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See detailRôle des psychologues spécialisés en neuropsychologie auprès des patients en état de conscience altérée : état des lieux et perspectives
Wauquiez, Grégoire; Radiguer, François; Stephan, Julie et al

Poster (2017, June 02)

Avec les progrès des techniques de soins intensifs et de réanimation, de nombreuses personnes survivent à des lésions cérébrales graves et peuvent notamment présenter dans les suites un état de conscience ... [more ▼]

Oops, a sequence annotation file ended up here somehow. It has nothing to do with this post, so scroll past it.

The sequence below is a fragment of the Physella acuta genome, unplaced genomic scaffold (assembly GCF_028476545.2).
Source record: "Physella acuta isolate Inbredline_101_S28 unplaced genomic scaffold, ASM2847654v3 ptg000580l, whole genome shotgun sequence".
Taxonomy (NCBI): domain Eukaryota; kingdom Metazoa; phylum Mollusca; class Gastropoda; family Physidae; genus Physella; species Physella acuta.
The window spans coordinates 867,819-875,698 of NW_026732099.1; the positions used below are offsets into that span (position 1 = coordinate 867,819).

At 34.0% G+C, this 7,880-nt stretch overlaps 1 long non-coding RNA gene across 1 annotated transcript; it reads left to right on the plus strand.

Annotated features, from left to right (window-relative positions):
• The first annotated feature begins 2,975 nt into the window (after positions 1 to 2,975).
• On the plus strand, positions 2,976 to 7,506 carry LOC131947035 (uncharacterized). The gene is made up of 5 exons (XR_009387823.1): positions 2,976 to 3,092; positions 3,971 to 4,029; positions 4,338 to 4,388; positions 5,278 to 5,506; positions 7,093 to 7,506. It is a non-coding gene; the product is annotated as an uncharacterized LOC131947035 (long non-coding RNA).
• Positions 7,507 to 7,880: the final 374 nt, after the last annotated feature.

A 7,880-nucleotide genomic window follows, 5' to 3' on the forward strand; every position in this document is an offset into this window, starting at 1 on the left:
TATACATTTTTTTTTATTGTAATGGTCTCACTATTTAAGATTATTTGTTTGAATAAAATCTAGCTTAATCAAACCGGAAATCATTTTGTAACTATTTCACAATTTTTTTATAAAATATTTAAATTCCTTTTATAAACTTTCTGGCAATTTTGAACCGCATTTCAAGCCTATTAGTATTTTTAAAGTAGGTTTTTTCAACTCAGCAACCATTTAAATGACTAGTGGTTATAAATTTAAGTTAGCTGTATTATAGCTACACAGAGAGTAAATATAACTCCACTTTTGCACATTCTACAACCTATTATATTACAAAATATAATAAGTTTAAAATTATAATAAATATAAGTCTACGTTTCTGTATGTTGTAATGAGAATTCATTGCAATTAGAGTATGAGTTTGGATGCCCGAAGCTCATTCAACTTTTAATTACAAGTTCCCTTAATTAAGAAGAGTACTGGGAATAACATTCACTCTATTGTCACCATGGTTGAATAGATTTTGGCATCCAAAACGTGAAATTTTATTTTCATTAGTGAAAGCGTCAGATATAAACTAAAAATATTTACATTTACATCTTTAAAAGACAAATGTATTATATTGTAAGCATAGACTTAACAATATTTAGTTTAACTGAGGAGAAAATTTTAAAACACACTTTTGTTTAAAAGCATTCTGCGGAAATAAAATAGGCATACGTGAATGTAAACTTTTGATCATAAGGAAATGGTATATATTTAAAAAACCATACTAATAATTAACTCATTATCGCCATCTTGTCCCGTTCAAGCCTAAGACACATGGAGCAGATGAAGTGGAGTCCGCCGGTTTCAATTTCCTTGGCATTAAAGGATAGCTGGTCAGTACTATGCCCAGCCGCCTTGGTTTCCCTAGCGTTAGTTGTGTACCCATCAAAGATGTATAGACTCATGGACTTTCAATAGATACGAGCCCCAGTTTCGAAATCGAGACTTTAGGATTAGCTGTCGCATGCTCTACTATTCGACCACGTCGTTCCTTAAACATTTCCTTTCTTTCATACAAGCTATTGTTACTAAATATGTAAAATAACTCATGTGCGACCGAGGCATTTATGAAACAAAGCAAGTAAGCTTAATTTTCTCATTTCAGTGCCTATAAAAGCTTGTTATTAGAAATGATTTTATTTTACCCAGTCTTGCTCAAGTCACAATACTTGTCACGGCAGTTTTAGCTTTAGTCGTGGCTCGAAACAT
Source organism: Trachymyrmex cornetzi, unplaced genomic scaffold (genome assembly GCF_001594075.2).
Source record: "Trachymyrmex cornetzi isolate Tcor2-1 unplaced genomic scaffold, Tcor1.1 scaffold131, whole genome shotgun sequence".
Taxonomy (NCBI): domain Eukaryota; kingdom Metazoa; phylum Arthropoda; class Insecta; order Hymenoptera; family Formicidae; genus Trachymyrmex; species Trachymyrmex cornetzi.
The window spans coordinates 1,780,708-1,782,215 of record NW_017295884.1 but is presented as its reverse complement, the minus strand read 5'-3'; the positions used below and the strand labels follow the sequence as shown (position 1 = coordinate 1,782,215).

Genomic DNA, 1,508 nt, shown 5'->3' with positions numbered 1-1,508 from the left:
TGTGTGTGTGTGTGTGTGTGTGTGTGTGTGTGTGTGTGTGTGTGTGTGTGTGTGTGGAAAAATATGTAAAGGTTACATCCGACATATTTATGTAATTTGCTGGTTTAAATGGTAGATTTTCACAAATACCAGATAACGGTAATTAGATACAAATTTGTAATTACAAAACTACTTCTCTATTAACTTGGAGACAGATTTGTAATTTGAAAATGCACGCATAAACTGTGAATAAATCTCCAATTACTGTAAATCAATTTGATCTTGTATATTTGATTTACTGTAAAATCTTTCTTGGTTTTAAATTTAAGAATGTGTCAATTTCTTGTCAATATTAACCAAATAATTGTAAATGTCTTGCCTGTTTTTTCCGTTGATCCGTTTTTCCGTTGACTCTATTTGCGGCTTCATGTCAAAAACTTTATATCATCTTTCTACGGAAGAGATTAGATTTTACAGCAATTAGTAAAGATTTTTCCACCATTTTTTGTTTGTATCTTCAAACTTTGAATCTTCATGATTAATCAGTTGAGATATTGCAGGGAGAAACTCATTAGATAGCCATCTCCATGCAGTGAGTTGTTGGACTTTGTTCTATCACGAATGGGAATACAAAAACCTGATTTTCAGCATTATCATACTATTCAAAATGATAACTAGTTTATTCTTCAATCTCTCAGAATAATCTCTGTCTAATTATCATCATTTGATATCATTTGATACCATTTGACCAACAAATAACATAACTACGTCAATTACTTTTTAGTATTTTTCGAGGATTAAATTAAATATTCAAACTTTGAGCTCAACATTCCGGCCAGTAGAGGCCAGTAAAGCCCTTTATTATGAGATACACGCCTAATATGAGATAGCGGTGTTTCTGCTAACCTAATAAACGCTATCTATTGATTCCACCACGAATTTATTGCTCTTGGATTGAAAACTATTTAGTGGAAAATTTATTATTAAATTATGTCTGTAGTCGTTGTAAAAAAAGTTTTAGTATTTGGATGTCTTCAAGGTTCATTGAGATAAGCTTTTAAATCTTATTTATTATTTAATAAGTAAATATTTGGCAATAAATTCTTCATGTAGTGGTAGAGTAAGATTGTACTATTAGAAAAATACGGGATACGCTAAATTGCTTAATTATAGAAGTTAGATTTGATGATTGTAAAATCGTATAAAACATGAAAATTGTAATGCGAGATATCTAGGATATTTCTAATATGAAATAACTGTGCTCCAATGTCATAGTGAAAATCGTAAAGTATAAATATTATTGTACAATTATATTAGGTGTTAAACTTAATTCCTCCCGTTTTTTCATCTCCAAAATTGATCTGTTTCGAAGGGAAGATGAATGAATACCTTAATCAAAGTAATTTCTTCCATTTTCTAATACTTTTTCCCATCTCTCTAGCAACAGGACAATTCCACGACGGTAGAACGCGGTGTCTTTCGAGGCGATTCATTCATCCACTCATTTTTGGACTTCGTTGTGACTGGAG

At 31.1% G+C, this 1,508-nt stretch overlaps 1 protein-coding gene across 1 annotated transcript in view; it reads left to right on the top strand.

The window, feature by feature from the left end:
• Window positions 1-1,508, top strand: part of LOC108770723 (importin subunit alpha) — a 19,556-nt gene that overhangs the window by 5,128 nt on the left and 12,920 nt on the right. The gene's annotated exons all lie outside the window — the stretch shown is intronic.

Avec les progrès des techniques de soins intensifs et de réanimation, de nombreuses personnes survivent à des lésions cérébrales graves et peuvent notamment présenter dans les suites un état de conscience altérée. La création depuis les années 2000 d’unités spécialisées dites “Etats Végétatifs Chroniques / Etats Pauci-Relationnels” témoigne du développement de l’offre de soin dédiée à ces problématiques complexes. De plus en plus d’études scientifiques sont également publiées chaque année sur le sujet de l’évaluation et de la prise en charge de ces patients (ref1). La question du diagnostic d'état d'éveil non répondant ou d'état de conscience minimale constitue entre autres un enjeu majeur pour proposer à ces patients une stimulation adaptée (ref2). Néanmoins, ce domaine d’intervention paraît aujourd'hui encore modérément investi par les psychologues spécialisés en neuropsychologie, professionnels qui semblent pourtant à même d’y contribuer de manière pertinente de par leurs connaissances et leurs compétences (ref3). Où en sont les pratiques sur le terrain et quelles seraient les perspectives de développement à envisager ? Pour tenter de répondre à ces questions, nous avons diffusé une enquête en ligne à destination des neuropsychologues francophones (Belgique, France, Québec et Suisse) en vue de recueillir des données sur la formation, les activités et les attentes de nos collègues. En parallèle, nous avons réalisé une brève revue de la littérature scientifique sur le sujet et sollicité l’avis d’experts concernant les pratiques et spécificités des neuropsychologues auprès de ces patients. Nos premiers résultats mettent en avant 1°) qu’un nombre non négligeable de psychologues spécialisés en neuropsychologie travaillent auprès de patients en état de conscience altérée, 2°) qu'ils ont des connaissances et une pratique spécifique leur permettant d'apporter un réel bénéfice dans le diagnostic et la prise en charge interdisciplinaire de ces patients, et 3°) que le sujet des états de conscience altérée mériterait une place plus importante dans la formation initiale et continue des neuropsychologues afin de contribuer au développement d’une pratique de haut niveau auprès de ces patients tout à fait particuliers. Ces résultats nous feront discuter des questions de la formation initiale, des variétés de pratiques et de la perspective d’une enquête élargie aux pays non francophones. [less ▲]